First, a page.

Elastic Tensor - diff_fit


I have been regularly using the elastic tensor package. Normally I am perfectly content with this package, but lately I have been getting into material systems where the curvature of the stress-strain relationships tend to not be well behaved. Is there any way to make modifications to diff_fit such that we can take into account how well the curvature of the stress-strains were fit?

In some cases I end up with non-symmetric lines about the the zero-strain point, to me this points to some numerical error, but it would be nice to be able to detect this numerically rather than having to go through all graphs myself. (See below, left is my shear variances of lagrange strain element 4, i.e. shear of x-z and y-z). I’m not sure if anyone has ever plotted these, but have you ever experienced non symmetric artifacts like this (my personal opinion is it is due to not maintaining orthogonality on the structure, they varied by about 1-2 degrees)?

Christopher P.

Hey Christopher, glad to hear that the elasticity code has been useful,

I encountered a few instances like these, but hadn’t ever really settled on something that I thought would be sufficiently general to be useful. I think one thing I tried was just using MSE of predicted/computed stress, but I’m not sure that would be sufficiently granular to automate the process you’re describing here.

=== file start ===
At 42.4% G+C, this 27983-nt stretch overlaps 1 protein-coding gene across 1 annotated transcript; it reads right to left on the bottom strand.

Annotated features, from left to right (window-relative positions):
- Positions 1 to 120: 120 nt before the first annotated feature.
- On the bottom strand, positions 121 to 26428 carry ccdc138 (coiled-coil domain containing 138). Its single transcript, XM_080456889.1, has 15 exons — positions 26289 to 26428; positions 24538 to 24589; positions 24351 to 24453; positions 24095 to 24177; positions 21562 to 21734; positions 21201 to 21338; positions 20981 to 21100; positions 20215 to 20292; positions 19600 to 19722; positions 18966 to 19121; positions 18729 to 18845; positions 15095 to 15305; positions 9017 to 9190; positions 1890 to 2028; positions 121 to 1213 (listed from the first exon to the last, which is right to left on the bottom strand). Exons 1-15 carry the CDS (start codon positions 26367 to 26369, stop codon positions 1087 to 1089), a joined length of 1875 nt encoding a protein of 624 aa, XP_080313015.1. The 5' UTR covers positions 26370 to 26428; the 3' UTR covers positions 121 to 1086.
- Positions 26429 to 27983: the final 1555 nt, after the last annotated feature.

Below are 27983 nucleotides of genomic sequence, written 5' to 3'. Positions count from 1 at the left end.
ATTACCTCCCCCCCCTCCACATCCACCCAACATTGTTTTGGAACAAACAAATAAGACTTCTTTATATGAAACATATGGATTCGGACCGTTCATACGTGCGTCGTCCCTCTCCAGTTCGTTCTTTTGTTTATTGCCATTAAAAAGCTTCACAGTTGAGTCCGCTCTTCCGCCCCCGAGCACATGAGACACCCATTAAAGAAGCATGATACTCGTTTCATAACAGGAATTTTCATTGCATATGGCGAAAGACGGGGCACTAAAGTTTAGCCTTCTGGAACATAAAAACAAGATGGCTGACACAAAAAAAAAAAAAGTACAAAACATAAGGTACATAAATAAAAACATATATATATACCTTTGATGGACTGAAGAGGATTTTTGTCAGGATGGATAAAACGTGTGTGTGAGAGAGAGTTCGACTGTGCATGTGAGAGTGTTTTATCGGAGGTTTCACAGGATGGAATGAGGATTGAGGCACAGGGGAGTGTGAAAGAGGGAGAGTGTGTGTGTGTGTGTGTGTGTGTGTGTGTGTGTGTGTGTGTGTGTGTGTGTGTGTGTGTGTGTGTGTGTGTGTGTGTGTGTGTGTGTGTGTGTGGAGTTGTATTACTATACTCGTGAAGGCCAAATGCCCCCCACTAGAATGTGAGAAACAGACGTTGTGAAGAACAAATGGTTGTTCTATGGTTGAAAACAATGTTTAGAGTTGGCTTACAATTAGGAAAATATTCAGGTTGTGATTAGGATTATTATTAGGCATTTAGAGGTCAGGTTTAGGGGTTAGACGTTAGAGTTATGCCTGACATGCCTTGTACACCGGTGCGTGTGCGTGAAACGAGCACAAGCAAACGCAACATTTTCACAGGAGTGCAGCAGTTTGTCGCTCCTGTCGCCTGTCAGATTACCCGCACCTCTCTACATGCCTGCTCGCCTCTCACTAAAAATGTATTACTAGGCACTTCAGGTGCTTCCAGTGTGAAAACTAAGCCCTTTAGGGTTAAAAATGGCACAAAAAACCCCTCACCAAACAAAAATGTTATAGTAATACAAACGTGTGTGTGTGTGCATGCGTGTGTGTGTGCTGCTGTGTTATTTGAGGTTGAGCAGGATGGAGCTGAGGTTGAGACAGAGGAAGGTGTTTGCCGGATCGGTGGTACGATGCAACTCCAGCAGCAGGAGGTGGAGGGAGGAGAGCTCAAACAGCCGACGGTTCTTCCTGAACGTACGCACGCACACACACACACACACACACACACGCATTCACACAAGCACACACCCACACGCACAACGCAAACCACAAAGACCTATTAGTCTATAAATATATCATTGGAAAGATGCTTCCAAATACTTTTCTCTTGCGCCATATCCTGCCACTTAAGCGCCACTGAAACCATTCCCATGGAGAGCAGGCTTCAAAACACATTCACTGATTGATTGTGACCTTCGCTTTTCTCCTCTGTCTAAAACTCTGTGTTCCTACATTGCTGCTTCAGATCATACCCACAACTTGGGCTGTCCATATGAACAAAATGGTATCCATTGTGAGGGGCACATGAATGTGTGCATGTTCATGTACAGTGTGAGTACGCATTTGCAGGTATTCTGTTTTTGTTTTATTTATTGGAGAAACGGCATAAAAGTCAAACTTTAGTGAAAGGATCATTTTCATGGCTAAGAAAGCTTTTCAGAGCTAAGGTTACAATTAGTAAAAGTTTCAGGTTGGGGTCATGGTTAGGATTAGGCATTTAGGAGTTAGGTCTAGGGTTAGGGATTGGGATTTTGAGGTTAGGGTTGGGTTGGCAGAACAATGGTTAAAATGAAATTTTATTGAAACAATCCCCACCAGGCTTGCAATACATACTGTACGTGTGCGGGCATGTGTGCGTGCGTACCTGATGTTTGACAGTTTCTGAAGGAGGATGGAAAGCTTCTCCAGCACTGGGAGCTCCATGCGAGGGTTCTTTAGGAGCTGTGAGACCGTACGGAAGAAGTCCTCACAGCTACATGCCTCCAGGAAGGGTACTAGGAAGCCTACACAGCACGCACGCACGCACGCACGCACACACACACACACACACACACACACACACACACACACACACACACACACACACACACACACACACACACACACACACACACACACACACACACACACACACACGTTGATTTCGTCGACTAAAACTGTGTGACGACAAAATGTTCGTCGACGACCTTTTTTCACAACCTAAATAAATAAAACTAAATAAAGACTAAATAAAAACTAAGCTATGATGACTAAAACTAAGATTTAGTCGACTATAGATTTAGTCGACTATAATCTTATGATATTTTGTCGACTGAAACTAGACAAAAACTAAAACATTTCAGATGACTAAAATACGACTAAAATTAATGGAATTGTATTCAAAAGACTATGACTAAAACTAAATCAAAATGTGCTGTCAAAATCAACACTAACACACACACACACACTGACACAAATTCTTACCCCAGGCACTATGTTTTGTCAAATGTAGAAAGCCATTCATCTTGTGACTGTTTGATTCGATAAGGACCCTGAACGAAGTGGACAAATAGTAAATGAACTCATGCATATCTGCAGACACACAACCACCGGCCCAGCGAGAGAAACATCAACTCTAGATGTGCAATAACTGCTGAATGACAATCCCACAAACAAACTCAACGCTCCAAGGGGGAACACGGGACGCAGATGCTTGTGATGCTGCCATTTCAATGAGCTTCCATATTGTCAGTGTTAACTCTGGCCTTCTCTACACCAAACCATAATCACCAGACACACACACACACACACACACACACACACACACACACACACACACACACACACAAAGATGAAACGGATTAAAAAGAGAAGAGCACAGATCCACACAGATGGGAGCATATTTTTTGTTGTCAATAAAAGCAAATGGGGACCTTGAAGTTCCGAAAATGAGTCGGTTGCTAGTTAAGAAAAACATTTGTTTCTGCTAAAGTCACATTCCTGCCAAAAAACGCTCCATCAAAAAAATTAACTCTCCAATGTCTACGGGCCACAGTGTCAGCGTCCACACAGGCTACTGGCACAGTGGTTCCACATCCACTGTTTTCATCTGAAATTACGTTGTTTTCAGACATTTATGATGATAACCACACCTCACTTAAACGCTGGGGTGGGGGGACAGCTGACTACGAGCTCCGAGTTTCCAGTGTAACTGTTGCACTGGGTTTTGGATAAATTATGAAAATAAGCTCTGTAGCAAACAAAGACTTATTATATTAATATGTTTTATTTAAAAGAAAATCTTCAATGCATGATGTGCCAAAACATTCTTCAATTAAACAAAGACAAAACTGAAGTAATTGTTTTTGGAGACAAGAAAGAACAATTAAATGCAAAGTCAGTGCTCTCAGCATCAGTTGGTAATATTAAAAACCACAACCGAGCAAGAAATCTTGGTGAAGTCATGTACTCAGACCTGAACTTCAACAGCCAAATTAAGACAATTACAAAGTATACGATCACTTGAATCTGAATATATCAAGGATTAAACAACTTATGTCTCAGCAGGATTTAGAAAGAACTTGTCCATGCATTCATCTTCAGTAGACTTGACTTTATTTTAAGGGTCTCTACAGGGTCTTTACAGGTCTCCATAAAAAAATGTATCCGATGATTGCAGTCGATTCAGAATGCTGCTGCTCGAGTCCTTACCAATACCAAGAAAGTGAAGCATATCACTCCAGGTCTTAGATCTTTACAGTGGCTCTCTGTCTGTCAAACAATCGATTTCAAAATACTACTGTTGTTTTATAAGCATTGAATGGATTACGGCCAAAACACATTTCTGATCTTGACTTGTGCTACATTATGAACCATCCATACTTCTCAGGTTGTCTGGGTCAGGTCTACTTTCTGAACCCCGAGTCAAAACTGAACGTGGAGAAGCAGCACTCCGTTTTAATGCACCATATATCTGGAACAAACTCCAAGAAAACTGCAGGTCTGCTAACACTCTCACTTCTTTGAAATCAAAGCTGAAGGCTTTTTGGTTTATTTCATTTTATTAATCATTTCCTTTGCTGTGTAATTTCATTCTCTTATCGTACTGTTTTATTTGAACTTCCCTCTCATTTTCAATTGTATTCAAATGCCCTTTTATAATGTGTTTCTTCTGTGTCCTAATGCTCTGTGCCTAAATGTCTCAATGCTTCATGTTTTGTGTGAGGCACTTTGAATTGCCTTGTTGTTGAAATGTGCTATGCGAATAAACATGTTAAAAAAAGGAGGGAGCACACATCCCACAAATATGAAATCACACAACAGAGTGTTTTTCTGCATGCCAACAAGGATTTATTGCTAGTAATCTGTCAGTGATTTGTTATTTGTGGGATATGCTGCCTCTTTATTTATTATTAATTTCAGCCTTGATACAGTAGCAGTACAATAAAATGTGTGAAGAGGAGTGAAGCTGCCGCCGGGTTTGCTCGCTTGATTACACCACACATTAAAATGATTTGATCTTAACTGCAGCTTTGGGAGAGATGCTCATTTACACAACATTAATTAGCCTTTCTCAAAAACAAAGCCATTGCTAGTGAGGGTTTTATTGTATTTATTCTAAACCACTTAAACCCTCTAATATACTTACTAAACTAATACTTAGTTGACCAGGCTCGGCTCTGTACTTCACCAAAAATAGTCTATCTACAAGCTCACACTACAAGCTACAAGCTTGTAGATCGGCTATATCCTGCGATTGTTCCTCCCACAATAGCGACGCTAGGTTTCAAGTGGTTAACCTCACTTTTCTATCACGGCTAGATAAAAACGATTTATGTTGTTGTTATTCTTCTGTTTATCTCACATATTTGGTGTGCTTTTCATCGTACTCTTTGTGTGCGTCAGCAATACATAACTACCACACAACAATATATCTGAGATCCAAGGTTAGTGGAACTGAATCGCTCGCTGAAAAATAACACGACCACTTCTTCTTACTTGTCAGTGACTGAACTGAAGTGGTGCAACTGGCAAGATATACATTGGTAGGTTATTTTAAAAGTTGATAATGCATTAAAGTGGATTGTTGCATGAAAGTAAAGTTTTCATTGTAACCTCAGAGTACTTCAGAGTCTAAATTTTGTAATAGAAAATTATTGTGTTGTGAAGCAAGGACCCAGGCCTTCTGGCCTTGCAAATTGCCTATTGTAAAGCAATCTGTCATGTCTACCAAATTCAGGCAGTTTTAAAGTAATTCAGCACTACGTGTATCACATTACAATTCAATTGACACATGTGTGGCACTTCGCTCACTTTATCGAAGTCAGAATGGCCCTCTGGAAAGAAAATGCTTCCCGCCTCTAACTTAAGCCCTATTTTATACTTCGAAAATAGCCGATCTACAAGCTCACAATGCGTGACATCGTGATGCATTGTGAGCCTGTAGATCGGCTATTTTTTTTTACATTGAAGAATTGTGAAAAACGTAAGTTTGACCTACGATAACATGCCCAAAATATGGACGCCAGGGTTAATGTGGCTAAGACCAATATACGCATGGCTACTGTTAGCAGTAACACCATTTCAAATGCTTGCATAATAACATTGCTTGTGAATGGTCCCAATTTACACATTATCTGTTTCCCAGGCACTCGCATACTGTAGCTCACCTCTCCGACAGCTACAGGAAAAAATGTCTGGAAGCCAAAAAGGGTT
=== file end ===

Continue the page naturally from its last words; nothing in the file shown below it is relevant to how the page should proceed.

So I’m not going to lie, I find the diff_fit function a bit cryptic. Is there no way to sort of get the equivalent of the chi_squared from it? It is a sort of pseudo fitting process no? The problem with MSE of predicted/computed is I have to know what my system looks like a priori no (this might be hard)?

diff_fit constructs and solves an over-determined matrix inversion using pseudo-inverse. It is effectively linear least squares regression. You can compute your own chi_squared afterward by computing expected stress or strain from the tensor and comparing that with your initial.